Title page for ETD etd-71297-151953

Type of Document Master's Thesis
Author Perkins, Talayia Nayette
Author's Email Address jhwms@vt.edu
URN etd-71297-151953
Title The effect of reactive oxygen species on aged skeletal muscle
Degree Master of Science
Department Human Nutrition, Foods, and Exercise
Advisory Committee
Advisor Name Title
Moore, David Michael
Thomas, Elizabeth A.
Williams, Jay H. Committee Chair
  • calcium ATPase
  • sarcoplasmic reticulum
  • aging
Date of Defense 1997-07-30
Availability restricted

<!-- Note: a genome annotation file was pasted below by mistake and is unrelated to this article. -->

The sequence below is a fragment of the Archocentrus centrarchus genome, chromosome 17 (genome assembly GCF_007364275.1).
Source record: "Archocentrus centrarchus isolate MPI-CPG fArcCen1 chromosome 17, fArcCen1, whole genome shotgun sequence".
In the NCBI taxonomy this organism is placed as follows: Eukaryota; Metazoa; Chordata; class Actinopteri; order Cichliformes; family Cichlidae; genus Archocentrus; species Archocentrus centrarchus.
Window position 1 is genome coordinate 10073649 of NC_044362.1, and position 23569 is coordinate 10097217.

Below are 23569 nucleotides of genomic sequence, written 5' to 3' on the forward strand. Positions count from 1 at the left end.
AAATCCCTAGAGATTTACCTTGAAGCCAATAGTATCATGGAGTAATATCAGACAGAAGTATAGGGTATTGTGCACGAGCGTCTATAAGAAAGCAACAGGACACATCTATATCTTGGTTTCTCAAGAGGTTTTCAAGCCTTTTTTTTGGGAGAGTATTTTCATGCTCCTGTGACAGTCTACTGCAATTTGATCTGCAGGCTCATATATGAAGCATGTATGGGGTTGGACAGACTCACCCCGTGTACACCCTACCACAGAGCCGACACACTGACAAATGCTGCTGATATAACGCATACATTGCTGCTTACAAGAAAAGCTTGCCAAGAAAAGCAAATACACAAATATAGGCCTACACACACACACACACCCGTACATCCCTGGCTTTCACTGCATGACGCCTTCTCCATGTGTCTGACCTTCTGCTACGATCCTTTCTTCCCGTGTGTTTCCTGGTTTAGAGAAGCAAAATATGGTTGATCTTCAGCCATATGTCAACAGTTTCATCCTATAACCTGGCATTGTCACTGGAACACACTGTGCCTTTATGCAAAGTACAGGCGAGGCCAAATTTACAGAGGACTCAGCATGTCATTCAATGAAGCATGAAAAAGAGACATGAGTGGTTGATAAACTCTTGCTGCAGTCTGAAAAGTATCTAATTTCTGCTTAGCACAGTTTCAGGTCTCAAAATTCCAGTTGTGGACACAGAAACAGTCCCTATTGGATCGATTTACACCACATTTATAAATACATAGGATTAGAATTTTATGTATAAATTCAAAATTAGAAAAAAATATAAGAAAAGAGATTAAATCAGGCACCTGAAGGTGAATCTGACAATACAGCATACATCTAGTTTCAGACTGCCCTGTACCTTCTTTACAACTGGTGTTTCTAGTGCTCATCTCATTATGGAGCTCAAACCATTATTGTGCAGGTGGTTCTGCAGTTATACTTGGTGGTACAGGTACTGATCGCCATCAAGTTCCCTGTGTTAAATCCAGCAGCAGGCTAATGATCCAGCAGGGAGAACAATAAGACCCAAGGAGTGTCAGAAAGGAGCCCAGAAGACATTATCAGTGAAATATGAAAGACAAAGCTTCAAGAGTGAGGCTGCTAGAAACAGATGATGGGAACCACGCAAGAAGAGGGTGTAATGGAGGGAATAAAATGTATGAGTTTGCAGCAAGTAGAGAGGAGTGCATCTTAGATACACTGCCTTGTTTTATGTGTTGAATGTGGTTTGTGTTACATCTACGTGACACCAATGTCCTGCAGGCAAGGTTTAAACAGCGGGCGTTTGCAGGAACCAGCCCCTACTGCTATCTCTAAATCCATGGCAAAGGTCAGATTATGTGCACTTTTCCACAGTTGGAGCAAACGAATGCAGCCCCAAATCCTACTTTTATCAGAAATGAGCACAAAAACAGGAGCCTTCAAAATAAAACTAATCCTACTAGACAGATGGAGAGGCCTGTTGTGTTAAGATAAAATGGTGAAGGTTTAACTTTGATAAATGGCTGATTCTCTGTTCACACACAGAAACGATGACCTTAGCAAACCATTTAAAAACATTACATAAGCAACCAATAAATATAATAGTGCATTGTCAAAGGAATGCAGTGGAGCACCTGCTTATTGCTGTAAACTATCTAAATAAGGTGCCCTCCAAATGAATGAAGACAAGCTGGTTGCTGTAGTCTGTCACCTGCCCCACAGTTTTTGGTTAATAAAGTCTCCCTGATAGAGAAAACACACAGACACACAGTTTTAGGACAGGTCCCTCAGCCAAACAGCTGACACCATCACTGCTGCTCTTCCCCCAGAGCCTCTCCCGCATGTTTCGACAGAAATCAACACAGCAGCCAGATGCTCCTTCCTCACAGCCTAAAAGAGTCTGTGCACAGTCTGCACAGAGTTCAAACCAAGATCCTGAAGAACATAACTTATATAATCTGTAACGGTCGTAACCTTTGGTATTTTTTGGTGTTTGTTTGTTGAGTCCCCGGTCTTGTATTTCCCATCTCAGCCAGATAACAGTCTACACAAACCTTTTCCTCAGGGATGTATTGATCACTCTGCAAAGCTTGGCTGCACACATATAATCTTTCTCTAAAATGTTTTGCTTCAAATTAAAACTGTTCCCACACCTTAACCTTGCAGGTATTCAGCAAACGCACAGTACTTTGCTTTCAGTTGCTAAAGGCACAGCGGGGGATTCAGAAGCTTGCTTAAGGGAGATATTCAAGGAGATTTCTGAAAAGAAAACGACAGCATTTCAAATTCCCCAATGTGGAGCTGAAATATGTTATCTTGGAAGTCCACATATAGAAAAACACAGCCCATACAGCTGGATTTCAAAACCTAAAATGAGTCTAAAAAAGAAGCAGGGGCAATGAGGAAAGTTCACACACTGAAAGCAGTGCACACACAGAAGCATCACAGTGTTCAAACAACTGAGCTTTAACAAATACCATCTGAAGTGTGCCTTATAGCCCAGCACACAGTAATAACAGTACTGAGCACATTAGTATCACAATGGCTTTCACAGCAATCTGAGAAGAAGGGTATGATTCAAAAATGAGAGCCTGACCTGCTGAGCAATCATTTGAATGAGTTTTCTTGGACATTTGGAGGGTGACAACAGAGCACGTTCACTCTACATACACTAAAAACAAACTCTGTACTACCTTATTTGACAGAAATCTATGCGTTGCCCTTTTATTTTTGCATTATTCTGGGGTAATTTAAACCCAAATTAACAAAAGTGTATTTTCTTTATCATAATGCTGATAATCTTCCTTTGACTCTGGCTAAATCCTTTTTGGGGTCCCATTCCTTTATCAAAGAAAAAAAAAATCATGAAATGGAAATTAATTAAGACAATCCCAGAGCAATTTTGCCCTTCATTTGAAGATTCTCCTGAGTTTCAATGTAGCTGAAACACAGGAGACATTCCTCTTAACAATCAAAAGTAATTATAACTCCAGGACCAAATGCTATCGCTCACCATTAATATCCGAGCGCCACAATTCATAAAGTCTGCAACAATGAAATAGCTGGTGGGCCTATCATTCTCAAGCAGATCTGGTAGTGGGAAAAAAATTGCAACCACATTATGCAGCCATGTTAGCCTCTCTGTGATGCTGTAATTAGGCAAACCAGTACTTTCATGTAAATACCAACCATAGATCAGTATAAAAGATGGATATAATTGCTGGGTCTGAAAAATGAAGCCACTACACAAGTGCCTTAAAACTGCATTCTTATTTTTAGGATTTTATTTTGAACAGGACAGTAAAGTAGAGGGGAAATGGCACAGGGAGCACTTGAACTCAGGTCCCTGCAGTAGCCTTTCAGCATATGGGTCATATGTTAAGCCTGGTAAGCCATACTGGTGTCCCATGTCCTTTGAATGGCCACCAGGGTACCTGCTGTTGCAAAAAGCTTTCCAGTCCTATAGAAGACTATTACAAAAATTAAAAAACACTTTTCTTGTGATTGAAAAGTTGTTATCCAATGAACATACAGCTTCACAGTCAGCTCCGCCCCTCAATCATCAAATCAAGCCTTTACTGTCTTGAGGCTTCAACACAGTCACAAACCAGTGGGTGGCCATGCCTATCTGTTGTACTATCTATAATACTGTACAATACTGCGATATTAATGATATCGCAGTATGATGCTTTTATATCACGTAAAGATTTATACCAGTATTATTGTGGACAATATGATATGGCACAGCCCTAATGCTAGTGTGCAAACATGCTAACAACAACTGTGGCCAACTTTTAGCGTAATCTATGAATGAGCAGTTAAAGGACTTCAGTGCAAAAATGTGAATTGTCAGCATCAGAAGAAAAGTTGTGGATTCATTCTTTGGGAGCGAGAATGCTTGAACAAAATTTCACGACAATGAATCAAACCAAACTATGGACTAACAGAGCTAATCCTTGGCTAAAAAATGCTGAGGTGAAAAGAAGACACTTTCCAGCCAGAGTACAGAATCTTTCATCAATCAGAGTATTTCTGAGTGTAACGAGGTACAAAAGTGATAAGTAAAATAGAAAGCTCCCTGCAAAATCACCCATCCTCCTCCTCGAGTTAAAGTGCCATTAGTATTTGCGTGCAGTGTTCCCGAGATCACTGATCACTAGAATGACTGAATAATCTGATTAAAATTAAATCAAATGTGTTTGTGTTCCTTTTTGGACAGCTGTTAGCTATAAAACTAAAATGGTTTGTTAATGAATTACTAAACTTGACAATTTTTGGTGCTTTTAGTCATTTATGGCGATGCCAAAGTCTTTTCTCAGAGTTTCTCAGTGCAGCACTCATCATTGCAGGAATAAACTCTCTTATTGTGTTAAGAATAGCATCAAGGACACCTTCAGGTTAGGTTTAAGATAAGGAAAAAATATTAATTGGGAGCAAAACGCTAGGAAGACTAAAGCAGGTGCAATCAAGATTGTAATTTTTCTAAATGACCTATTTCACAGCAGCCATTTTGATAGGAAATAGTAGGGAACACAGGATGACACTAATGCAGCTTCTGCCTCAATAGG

The production of reactive oxygen species (ROS) may be a contributor to the progression of sarcopenia. Sarcopenia is a generic term for the loss of skeletal muscle mass, quality and strength. ROS are usually produced by radiation, but are also the byproducts of aerobic metabolism. ROS have been found to mediate various pathological conditions in a variety of tissues, to cause oxidative damage to DNA, proteins, and lipids with advancing age, and is presumably a major factor contributing to changes associated with aging. The purpose of this investigation was to determine whether the sarcoplasmic reticulum (SR) of muscle from aged animals are more susceptible to the deleterious effects of ROS. Using isolated gastrocnemius SR vesicles extracted from adult (12m) and aged (27m) male Brown Norway-Fischer 344 hybrid rats, Ca2+ uptake and release measurements were obtained. The data showed that there was a 33% difference between aged and adult gastrocnemius mass. When gastrocnemius mass was corrected for body mass, the differences was ~20% between the two groups. A 20% decrease in SR Ca2+ uptake rate was noted in aged animals. HOCl also, decreased uptake by similar extents in both groups. This result suggest that the Ca2+ pump's response to ROS are similar in both groups. AgNO3 -induced and H2O2 -induced release in aged animals was 17.94 and 7.39 nmol/mg/min and in adult animals was 30.46 and 7.18 nmol/mg/min, respectively. H2O2-induced release, when expressed as a percent of AgNO3-induced release was increased in aged animals by 54%. The results suggest that the release channel of aged muscle appears to be more sensitive to ROS. In conclusion, the data support the theory that aged animal skeletal muscle is more susceptible to the adverse effects of ROS.

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